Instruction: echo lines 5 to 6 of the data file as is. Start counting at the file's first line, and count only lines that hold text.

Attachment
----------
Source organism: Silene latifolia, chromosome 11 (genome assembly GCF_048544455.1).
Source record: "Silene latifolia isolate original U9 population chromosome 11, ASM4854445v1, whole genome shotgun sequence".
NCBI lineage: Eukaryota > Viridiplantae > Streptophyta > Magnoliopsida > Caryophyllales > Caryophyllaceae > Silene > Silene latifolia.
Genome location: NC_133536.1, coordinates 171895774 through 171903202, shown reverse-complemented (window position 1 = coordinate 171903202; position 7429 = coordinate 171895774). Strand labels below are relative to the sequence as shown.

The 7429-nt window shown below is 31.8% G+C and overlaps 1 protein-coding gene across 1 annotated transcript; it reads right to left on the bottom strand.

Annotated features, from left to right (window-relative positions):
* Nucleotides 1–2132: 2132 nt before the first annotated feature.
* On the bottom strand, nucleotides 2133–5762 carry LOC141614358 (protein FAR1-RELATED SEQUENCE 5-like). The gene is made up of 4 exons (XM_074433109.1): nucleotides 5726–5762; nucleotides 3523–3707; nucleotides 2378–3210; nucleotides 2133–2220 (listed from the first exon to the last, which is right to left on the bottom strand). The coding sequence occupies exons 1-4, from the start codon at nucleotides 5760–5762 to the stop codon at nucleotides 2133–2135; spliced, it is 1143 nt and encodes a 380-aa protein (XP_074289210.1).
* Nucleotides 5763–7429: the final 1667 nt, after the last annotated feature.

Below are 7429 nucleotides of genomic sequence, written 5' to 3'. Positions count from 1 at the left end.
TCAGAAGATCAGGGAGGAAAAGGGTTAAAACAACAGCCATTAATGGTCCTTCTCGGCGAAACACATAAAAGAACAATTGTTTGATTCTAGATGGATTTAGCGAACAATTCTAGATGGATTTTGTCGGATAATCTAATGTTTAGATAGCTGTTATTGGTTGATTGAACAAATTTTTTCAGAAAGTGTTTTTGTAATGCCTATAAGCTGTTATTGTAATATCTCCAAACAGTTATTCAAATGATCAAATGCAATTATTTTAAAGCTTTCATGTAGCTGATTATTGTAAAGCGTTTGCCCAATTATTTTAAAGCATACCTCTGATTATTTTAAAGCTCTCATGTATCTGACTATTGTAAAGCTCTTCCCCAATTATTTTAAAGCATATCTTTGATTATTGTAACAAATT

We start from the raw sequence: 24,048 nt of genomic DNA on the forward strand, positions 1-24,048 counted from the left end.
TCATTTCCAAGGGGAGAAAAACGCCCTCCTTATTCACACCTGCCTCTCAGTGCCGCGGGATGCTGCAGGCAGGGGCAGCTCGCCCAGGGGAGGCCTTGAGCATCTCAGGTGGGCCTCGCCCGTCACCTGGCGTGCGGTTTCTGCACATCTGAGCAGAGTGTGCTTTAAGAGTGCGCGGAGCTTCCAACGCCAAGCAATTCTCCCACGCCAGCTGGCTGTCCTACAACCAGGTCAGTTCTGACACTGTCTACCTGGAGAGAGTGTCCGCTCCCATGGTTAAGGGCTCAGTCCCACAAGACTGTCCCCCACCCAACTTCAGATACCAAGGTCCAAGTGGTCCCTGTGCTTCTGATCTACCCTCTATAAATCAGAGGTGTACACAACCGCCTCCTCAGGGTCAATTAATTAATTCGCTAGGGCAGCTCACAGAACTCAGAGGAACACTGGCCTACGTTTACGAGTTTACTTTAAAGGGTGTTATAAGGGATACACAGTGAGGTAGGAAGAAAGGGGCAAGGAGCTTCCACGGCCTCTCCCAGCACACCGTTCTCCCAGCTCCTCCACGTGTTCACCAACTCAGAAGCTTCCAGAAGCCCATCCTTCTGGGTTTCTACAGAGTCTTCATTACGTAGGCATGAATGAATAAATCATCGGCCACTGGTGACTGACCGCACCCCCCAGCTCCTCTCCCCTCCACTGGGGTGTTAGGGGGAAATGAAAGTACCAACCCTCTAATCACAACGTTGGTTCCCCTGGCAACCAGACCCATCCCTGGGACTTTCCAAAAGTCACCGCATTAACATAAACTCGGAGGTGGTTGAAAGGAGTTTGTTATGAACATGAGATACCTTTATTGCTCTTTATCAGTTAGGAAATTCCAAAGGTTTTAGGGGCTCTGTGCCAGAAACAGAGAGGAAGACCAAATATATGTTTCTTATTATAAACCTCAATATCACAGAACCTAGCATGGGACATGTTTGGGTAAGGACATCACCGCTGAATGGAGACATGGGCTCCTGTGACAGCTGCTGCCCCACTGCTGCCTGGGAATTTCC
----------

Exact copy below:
The 7429-nt window shown below is 31.8% G+C and overlaps 1 protein-coding gene across 1 annotated transcript; it reads right to left on the bottom strand.

Annotated features, from left to right (window-relative positions):